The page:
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Honolulu LGBTQ nightclub 'Scarlet' files federal discrimination suit against state, county

HONOLULU — The Honolulu Liquor Commission and the state Department of Commerce and Consumer Affairs are discriminating against a Honolulu LGBTQ nightclub and its community, according to a federal lawsuit.

The owners of nightclub Scarlet Honolulu said in the lawsuit filed Monday that investigators with the agencies have a history of harassment and discrimination against the business and employees.

The lawsuit named four specific investigators that have allegedly targeted the nightclub for unfounded inspections and violations.

“We believe that particular investigators within the Honolulu Liquor Commission and at least two investigators within RICO, which is an office within (the Department of Commerce and Consumer Affairs), have essentially created a target for the gay community,” said the nightclub's attorney James DiPasquale.

DiPasquale said his clients want the inspectors to be removed from their work with the businesses and LGBTQ community and that the agencies need better training.

“None of the inspectors referenced in the complaint should ever be allowed to work with anyone within the gay community again," he said. “We can’t have people and their personal ideologies, you know, ultimately determining whether or not these businesses should or shouldn’t be given the same benefits of any other establishment.”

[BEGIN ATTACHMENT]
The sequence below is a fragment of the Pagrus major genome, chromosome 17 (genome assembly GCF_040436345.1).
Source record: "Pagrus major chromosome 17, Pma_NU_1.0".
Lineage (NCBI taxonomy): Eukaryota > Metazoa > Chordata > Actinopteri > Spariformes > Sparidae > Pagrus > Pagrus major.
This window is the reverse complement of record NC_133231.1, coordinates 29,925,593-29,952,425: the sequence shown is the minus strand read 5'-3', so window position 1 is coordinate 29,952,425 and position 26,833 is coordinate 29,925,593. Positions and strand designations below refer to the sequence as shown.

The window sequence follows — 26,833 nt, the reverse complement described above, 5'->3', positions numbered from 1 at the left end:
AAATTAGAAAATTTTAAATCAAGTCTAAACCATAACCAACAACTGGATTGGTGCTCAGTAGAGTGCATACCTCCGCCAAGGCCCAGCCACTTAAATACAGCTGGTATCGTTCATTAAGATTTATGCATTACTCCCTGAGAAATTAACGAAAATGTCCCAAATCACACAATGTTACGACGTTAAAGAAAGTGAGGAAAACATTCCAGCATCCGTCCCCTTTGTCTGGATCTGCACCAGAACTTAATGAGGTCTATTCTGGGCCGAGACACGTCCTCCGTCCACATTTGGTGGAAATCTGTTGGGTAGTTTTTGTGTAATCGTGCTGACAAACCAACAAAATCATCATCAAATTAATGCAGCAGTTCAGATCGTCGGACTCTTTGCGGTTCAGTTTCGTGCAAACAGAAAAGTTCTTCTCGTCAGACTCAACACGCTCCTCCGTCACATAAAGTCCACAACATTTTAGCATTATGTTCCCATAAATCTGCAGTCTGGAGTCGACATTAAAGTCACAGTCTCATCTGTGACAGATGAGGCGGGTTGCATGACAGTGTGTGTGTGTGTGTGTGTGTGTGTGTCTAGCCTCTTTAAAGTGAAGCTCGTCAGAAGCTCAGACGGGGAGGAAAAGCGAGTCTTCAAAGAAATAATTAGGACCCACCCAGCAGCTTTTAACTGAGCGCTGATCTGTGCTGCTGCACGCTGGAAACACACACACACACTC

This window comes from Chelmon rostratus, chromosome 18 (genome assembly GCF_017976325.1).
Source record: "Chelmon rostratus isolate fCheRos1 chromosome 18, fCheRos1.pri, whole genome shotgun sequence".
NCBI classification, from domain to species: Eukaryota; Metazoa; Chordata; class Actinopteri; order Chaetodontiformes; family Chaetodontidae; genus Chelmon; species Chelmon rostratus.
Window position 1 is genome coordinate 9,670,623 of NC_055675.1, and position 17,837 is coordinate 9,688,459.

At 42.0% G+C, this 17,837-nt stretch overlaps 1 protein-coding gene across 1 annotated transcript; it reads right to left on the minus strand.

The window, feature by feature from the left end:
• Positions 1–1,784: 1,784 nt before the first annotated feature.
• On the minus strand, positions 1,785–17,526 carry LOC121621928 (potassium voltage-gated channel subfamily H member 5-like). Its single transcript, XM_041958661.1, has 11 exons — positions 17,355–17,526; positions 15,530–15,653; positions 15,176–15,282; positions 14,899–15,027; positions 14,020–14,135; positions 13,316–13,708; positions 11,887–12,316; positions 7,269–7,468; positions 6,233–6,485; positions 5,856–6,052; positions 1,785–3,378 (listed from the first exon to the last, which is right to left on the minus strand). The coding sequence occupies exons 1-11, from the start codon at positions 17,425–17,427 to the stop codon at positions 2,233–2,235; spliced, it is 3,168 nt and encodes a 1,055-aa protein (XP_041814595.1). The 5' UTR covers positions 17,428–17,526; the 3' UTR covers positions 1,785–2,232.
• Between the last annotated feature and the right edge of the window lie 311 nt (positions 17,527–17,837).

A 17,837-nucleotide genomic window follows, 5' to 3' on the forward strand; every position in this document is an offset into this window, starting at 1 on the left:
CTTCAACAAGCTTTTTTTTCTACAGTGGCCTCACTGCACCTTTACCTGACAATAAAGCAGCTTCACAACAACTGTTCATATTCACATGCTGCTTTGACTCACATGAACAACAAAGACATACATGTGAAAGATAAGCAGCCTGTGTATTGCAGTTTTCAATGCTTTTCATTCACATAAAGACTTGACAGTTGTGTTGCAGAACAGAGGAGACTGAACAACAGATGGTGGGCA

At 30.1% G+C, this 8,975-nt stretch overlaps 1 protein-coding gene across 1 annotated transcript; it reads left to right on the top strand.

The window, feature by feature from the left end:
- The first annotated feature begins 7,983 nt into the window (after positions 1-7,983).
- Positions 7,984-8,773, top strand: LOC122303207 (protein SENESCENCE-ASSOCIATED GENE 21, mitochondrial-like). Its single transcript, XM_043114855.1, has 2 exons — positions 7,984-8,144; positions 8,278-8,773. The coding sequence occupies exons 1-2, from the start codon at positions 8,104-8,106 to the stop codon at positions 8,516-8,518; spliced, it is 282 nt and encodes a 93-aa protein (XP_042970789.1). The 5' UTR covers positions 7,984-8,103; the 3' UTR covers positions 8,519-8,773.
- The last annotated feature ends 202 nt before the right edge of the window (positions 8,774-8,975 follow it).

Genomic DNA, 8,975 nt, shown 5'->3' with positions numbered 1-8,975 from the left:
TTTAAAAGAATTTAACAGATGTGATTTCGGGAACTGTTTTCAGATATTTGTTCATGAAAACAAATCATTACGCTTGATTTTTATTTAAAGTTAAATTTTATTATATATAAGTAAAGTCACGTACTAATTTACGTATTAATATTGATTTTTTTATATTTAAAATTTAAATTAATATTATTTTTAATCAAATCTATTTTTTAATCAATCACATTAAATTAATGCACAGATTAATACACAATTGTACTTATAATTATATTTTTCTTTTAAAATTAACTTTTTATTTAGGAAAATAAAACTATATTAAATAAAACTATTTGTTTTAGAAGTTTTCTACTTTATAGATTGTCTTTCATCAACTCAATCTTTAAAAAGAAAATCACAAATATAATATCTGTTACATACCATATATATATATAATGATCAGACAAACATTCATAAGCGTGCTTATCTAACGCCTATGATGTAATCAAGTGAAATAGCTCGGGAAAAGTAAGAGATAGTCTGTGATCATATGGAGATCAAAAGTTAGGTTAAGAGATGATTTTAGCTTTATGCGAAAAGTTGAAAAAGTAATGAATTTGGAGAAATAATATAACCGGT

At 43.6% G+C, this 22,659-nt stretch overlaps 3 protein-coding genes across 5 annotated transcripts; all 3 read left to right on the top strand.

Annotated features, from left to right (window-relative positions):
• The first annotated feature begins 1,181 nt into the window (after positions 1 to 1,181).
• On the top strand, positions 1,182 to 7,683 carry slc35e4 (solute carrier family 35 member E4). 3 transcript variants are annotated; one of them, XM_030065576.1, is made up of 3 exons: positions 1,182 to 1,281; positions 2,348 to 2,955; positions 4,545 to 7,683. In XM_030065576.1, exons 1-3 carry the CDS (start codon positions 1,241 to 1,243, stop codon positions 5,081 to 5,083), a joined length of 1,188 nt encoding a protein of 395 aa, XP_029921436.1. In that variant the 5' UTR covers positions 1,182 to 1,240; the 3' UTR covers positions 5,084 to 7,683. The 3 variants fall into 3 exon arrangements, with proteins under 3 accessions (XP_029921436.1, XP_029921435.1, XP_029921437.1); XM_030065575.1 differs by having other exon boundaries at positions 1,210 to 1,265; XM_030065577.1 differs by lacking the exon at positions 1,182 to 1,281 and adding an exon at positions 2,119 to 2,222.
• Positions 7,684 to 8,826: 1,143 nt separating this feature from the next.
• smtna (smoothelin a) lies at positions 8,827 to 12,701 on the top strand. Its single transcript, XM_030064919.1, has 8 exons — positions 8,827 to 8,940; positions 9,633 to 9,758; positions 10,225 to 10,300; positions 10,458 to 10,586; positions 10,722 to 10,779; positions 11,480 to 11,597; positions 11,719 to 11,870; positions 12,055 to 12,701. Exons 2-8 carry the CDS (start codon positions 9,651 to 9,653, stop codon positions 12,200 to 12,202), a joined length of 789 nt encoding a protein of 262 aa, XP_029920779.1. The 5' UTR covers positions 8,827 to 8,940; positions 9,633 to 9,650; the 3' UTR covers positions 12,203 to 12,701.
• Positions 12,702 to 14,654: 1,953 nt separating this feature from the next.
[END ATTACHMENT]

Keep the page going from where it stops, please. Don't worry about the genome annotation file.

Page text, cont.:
In one instance, the lawsuit said, an investigator assaulted nightclub security staff and an owner.

The lawsuit was filed jointly by the nightclub and Gay Island Guide, an online magazine. The lawsuit said the magazine published a story about the assault naming the inspectors in the case. The lawsuit said the same investigators then shut down an event organized by the publication.

The club was inspected disproportionately more often than other clubs not associated with the LGBTQ community, the lawsuit said.

The Honolulu Liquor Commission did not immediately respond to a request for comment.

Krishna Jayaram, Honolulu's first deputy corporation counsel, said in a statement that the city is reviewing the complaint carefully. He said the city would "engage with" the Honolulu Liquor Commission and take additional action internally as appropriate.

“Discrimination has no place in government and Mayor Blangiardi is committed to ensuring that everyone can fully exercise and enjoy their rights as members of our community. The Blangiardi administration has referred past concerns raised by Scarlet Honolulu to entities with the authority to investigate the allegations made," Jayaram said.

The state attorney general's office said they had not been served with the complaint and had not reviewed the lawsuit. The Department of Commerce and Consumer Affairs also said it had not received the complaint and needs to review it with the attorney general's office.

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